Random House, New York. 300 pages
Occasionally when presiding at a funeral I wonder what will be said of me when I’m dead and gone. It’s a sobering thought and one that I don’t resist. As the funny (usually shallow) stories are piling up about the deceased, I cringe that the person’s life has been reduced to a few good jokes. Then there are the other occasions when the fullness of one’s life is revealed as a testimony to the work of God in a human being over a lifetime. Of the dead one it is said, “now her baptism in made complete in death.” I love that line because it reflects clearly what the early church believed: All of life is a preparation for a good death. Our baptism launches us into life that leads to death. In between is our opportunity to develop a character that displays the life of Christ in our speech and action.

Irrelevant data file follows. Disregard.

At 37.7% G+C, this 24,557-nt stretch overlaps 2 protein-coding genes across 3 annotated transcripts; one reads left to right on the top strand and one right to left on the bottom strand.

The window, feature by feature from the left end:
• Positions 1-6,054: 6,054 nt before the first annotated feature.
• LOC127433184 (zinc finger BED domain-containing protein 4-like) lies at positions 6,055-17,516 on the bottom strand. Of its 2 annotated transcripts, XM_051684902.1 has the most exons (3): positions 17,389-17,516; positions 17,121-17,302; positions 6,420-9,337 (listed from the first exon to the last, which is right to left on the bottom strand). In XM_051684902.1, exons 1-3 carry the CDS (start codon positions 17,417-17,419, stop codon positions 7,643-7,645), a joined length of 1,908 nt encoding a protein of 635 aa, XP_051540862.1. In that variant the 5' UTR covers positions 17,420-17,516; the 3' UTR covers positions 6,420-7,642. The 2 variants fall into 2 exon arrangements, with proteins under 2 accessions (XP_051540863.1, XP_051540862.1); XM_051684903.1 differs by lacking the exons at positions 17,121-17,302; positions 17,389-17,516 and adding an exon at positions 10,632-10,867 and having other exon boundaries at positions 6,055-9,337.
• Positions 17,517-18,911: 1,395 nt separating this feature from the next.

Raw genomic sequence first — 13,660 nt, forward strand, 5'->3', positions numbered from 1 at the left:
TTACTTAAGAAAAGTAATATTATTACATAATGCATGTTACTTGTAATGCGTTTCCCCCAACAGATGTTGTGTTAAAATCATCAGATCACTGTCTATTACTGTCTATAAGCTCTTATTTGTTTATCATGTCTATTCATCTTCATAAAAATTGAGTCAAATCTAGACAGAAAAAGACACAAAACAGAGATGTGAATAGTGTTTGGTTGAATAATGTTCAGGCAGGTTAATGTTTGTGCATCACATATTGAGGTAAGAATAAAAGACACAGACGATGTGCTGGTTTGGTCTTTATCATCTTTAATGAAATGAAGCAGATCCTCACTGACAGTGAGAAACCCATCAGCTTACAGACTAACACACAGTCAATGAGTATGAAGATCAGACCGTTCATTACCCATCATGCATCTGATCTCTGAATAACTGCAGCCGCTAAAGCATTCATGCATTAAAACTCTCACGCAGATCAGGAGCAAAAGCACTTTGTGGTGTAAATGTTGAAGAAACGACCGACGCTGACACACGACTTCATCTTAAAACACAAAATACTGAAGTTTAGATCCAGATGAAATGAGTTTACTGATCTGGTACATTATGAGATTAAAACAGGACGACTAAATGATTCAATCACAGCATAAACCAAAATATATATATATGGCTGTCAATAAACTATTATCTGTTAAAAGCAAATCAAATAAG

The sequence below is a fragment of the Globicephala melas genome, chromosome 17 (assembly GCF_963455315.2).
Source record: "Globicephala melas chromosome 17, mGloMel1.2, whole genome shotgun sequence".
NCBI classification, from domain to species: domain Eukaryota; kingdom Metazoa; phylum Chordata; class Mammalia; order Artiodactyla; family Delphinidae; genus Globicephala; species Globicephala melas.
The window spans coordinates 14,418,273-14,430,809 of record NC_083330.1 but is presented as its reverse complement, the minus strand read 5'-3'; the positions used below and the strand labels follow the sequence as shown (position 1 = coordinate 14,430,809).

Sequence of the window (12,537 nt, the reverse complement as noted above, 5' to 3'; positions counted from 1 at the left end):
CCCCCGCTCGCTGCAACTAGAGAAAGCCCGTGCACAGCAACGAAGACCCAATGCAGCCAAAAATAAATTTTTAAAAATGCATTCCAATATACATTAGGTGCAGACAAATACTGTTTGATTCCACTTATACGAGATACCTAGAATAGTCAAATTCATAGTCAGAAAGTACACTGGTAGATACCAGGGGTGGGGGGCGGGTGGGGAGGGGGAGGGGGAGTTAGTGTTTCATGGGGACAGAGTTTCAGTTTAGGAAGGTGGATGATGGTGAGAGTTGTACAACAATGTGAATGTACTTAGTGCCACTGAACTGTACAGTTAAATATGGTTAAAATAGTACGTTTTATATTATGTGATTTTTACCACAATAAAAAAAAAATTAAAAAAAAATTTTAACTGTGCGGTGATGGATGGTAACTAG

In David Brooks’ recent book he describes this lifelong journey as building “eulogy virtues” vs. “resume virtues.” This a fine book of social criticism that draws upon Augustine, Dorothy Day, Bayard Rustin and others in examining character development. The argument is that too much is given to “resume virtues” to the detriment of the “eulogy virtues.” This seems clear in the current political climate. I can’t imagine anyone who would be satisfied solely with resume virtues, much less jokes, at their funeral. Of course, the only way to avoid that is to build a character now that makes life worth living.